Former German Chancellor Angela Merkel yesterday condemned the “Russian invasion” of Ukraine, a “gross violation of international law”, and expressed her solidarity with Ukraine, as well as her support for the actions of Berlin and its partners.
Six months after leaving the chancellery and politics, harshly criticized for her policy towards Russia, Angela Merkel took a stand last night, in her first public appearance since the end of her term, clearly in favor of Ukraine and its Western partners. . He expressed “solidarity with Ukraine, which has been attacked and invaded by Russia”, and “support for the country’s right to self-defense”, speaking at a rally marking the departure of Rainer Hoffmann, the former head of the German Trade Union Confederation (DGB). He also expressed support for the efforts of the German government, the EU, the US, NATO, the UN and the Group of Seven “to stop Russia’s barbaric attack”.
Indirectly defending her position so far, Mrs Merkel noted that as former chancellor she did not want to express “marginal” assessments of government decisions, nor did she want to give self-advised advice. “I will not do it today. Not even for the situation in Ukraine. But, of course, I am not neutral,” he said, adding that “Russia’s invasion of its neighbor marks a clear violation of international law in the history of Europe after the end.” of World War II “, and describing the Russian attack as a” deep turning point “. However, she made no reference to her own policies or to her possible mistakes.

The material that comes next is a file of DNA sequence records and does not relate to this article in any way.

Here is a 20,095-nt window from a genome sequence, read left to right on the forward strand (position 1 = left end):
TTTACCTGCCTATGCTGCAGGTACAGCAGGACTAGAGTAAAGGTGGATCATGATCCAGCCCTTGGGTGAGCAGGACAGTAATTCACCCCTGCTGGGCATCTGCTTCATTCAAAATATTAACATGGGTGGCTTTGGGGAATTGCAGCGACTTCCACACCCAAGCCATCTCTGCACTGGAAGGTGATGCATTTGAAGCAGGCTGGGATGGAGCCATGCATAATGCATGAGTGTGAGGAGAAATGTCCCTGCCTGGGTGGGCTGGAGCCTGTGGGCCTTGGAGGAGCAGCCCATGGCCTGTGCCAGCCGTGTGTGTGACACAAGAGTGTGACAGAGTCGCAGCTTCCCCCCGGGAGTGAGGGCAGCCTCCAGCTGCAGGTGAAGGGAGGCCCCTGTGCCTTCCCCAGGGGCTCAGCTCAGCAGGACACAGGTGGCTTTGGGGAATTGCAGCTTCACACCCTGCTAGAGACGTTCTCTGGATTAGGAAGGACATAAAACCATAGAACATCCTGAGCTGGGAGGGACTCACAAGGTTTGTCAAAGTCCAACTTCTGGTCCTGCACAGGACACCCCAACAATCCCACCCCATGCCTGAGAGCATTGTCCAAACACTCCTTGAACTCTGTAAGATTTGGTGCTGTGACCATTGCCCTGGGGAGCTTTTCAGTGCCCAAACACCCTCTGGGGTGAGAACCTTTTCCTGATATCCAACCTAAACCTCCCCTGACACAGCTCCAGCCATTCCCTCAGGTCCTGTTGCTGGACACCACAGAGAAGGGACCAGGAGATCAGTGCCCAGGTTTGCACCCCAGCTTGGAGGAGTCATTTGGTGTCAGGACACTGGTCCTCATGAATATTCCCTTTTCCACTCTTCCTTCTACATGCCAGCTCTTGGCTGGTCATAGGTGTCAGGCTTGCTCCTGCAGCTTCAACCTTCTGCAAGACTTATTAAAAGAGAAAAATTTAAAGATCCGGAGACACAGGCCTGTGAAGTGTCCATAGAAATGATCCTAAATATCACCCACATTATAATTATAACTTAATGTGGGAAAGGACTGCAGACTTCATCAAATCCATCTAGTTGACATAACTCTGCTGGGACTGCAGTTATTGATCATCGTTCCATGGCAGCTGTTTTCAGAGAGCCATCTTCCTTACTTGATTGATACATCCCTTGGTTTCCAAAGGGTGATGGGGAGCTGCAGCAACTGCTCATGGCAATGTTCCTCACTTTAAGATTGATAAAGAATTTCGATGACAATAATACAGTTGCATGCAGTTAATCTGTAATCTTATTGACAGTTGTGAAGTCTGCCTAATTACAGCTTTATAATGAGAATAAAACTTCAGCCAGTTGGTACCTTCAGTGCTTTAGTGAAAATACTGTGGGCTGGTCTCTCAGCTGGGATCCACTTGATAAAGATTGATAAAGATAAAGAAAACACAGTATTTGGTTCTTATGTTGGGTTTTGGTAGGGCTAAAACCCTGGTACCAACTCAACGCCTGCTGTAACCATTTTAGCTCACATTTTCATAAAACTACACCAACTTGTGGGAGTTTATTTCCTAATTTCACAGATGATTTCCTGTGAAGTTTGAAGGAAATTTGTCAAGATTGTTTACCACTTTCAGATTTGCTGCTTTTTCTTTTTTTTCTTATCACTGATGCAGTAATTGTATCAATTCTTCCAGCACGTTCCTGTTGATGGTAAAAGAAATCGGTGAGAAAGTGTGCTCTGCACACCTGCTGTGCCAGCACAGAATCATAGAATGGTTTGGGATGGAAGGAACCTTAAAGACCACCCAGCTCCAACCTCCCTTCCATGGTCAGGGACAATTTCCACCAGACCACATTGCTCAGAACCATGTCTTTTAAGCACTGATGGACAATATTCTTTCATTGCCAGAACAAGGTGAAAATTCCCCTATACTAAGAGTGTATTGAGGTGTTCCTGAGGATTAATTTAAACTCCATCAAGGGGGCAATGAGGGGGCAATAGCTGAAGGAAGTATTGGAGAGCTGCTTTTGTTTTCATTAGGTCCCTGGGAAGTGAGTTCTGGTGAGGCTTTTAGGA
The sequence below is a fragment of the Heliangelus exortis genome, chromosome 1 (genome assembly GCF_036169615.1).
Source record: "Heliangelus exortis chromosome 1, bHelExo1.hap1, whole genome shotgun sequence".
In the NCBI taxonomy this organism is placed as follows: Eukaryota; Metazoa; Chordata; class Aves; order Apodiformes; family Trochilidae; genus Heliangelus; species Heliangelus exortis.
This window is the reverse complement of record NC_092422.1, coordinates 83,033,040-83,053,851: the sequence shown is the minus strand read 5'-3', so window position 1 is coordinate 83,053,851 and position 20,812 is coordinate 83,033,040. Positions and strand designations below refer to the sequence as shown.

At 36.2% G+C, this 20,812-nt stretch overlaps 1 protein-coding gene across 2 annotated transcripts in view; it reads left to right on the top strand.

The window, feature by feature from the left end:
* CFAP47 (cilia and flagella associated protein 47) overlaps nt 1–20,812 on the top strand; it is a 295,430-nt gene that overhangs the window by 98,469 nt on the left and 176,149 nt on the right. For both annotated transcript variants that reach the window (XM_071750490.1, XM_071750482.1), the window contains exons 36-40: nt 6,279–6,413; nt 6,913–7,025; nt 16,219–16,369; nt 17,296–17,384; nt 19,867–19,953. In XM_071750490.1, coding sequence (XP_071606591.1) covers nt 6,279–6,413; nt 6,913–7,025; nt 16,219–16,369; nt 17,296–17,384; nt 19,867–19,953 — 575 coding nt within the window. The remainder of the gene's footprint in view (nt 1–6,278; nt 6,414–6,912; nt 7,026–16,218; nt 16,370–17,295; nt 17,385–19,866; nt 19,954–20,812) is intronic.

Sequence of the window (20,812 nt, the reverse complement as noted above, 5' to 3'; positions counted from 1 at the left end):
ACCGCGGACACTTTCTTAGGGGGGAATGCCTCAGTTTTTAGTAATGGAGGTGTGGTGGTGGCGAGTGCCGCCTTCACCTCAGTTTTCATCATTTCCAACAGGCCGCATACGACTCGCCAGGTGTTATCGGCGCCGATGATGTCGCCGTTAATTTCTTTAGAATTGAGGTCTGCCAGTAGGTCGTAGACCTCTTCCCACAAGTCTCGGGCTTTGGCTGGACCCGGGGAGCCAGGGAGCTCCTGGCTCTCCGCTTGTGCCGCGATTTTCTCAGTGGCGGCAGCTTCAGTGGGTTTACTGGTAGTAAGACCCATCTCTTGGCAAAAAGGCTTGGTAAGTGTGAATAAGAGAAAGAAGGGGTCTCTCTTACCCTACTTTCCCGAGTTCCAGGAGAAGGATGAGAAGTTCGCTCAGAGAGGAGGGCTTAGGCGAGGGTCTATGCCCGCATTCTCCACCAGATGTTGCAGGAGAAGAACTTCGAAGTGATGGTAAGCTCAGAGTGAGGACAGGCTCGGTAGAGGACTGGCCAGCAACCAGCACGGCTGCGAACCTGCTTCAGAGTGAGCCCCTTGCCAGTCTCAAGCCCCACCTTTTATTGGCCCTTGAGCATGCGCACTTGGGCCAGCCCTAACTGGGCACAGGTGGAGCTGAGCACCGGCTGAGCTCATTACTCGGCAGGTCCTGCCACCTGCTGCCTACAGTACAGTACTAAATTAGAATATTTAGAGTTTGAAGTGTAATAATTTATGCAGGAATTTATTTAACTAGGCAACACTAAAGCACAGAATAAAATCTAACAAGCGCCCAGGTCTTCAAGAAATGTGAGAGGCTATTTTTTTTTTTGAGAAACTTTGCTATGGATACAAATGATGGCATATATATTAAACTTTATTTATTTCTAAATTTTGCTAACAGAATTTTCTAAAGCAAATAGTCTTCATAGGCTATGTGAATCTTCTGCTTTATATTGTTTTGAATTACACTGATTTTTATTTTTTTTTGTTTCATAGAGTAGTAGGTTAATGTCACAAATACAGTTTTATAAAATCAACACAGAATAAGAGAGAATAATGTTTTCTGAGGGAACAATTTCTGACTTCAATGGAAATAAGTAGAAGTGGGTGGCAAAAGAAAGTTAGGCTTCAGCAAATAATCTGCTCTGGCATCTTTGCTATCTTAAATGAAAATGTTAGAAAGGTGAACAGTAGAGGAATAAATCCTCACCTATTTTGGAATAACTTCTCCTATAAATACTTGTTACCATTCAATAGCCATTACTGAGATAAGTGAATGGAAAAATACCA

Referring to the war, Ms. Merkel pointed out that no one can seriously assess how far-reaching its consequences could be, militarily, politically, economically and socially. “But it will certainly be important – especially for Ukrainians,” he said, referring to “human rights violations” by the Ukrainian people. “Boutsa represents this horror,” he said, referring to the horrors reported in the city near Kyiv, while referring to the millions of people who were forced to flee the country to escape. “A small but wonderful ray of hope in this immense sorrow” is the enormous support for Ukrainians from many neighboring countries, such as Poland and Moldova, he judged.
“We must never take freedom and peace for granted,” she said, adding that the former chancellor was a key figure in the quest for European cohesion, which she said played a key role in the current situation. “We can all contribute, each in his own way,” he added.
On Tuesday, the former chancellor will make a new public appearance. This time, he will answer the questions of the journalist Alexander Ozang in an event entitled “So what is my country?”.